Friday 20 July 2018

Defence Minister follows in footsteps of fallen giants

ine Kerr Political Correspondent

ELEVEN ministers have bowed out of ministerial office since 1964 and returned to life on the backbenches.

All were irreparably damaged in the eyes of their superiors and colleagues.

Last night, Willie O'Dea became the 12th minister to make an exit. He followed the path of political giants such as Bertie Ahern, Ray Burke and Michael Lowry who left amid controversy and unanswered questions.

High-profile resignations include:

Hugh Coveney (1995)

Fine Gael Defence and Marine Minister resigned in May 1995 after it emerged he had asked in a telephone call with Bord Gais, the semi-state gas company, if his family firm of quantity surveyors would be considered for a lucrative contract.

Phil Hogan (1995)

Sitting Fine Gael TD resigned as junior minister for Public Expenditure and the Office of Public Works after the leaking of sections of the Budget. He admitted that the Budget had been faxed in error from his office to newspapers four hours before the budgetary announcements.

Bobby Molloy (2002)

Progressive Democrats junior minister resigned from politics in 2002 after it emerged that someone representing him had made approaches to a judge in connection with a rape case.

Ray Burke (1997)

Foreign Affairs Minister, resigned having denied accusations of receiving a house at a knock-down price from builders Joe McGowan and Tom Brennan, who had also made four payments totalling STG£160,000 into a number of secret offshore accounts opened by the TD.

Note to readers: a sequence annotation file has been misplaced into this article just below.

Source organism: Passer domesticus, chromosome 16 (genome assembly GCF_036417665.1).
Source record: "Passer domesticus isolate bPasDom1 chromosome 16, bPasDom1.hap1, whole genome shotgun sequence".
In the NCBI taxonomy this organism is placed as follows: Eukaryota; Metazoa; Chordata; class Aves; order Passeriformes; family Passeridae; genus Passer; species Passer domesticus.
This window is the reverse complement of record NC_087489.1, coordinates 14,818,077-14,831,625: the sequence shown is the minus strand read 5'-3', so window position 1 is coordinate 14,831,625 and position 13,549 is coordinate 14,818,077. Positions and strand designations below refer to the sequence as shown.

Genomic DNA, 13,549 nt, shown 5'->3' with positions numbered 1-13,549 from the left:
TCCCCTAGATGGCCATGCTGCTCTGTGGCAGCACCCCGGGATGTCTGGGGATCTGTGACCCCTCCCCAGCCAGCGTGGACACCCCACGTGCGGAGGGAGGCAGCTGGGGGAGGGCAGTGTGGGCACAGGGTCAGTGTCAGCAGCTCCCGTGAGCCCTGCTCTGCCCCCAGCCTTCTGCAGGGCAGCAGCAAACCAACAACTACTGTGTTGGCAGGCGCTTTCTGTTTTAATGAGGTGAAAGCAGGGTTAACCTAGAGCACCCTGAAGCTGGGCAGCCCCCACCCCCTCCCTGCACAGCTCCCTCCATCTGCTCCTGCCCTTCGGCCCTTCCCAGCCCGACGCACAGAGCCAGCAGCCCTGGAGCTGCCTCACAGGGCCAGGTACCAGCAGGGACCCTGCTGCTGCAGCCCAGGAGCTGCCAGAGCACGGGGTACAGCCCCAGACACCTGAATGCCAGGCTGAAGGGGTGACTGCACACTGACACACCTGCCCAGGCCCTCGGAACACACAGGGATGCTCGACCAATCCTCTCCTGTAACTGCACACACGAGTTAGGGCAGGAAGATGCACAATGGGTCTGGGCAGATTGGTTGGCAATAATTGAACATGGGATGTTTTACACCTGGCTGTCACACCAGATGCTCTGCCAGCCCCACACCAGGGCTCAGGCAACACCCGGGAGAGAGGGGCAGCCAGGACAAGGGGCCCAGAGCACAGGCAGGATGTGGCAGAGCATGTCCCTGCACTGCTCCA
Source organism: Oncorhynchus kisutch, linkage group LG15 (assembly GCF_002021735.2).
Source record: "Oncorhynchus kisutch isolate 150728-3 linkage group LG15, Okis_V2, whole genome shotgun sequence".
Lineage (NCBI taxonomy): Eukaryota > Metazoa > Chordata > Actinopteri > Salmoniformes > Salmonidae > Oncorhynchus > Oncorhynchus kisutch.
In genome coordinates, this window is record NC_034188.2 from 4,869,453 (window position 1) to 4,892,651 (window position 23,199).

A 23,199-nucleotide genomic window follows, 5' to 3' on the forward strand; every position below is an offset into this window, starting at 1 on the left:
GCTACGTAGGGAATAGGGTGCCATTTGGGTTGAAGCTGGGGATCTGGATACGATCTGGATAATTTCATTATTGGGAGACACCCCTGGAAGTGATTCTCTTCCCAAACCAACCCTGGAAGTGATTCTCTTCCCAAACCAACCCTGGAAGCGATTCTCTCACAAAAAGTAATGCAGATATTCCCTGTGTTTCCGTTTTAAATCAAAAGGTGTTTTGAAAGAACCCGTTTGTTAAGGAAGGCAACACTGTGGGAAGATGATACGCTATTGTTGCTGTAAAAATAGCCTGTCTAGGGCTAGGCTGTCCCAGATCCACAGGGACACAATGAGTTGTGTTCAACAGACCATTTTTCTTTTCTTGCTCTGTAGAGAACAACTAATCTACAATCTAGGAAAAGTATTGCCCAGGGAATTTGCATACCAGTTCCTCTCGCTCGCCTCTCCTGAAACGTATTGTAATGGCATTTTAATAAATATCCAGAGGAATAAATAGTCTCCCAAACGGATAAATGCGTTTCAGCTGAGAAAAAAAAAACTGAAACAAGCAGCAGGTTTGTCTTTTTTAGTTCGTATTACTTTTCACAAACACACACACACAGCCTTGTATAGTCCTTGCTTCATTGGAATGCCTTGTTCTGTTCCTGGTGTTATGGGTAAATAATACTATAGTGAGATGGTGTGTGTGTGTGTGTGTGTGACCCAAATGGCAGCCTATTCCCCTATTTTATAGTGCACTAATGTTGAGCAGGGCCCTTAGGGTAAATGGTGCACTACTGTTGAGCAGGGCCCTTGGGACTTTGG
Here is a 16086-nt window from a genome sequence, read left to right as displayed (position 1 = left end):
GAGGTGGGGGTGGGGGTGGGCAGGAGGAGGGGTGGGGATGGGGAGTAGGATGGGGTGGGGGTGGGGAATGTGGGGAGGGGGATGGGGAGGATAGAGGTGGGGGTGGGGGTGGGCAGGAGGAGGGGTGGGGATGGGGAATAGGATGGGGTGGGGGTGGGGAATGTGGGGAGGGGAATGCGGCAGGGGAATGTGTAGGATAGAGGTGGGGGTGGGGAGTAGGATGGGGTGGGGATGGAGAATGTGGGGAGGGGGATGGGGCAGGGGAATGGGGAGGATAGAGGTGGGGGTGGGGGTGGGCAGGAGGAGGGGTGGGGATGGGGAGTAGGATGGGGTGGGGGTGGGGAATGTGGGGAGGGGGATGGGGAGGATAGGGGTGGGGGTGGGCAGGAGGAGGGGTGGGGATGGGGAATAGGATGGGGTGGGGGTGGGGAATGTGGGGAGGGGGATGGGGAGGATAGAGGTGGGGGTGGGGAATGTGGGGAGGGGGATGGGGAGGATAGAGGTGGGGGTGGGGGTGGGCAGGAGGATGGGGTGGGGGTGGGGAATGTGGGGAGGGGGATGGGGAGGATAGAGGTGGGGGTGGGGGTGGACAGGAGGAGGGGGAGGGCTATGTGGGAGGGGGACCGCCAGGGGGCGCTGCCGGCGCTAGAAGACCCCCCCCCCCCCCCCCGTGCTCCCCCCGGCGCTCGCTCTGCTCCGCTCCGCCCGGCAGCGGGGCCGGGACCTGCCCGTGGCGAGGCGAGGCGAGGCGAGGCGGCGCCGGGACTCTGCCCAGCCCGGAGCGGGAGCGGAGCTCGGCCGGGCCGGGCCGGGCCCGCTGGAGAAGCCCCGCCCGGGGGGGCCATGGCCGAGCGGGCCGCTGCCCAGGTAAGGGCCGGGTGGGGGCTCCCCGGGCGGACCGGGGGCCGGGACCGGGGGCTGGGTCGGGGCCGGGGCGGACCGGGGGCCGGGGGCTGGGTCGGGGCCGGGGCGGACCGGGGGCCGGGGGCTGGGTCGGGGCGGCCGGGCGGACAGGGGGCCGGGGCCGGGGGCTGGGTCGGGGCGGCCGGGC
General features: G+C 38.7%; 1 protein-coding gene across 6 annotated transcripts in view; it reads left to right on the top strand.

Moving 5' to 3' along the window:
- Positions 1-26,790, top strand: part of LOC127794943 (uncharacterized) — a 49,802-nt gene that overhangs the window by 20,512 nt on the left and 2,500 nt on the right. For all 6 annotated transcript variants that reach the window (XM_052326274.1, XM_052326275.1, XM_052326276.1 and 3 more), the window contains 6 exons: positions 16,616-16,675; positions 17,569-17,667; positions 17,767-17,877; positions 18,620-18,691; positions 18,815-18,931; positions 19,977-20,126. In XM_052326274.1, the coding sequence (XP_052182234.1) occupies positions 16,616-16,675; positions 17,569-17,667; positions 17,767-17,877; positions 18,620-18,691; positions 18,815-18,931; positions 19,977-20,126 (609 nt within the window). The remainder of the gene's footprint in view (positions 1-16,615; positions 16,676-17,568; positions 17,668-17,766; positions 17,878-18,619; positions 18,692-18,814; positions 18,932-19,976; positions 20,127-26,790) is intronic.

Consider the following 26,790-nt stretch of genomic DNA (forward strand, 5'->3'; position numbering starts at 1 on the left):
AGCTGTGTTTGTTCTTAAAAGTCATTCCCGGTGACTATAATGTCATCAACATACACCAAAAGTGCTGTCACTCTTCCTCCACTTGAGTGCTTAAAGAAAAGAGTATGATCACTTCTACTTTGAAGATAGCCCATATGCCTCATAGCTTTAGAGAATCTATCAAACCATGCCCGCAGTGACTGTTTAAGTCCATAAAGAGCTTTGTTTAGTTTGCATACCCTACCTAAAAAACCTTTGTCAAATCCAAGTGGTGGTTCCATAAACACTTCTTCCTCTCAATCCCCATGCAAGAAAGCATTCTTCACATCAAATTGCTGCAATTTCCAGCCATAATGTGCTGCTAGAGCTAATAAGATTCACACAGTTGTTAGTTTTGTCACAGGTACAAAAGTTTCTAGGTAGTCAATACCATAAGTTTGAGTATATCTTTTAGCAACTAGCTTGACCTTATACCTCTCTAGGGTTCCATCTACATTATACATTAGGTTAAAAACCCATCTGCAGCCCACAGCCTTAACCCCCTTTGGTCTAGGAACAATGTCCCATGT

Ivor Callely (2005)

Junior minister for transport resigned after it emerged that John Paul Construction had paid for the painting of his house in Clontarf in the early 1990s.

Michael Lowry (1996)

Former Fine Gael TD resigned as Minister for Transport, Energy and Communications after reports about renovations to his home being paid for by Dunnes Stores.

Bertie Ahern (2008)

The 'Teflon Taoiseach' resigned from office as the Mahon Tribunal probed his financial dealings.

Contradictions emerged between his evidence and that of his former secretary Grainne Carruth. Before returning to the backbenches, he declared: "I have never done anything to corrupt my office . . . I know in my heart of hearts that I have done no wrong and wronged no one." The tribunal's report is currently being finalised.

Irish Independent

Editor's Choice

Also in Irish News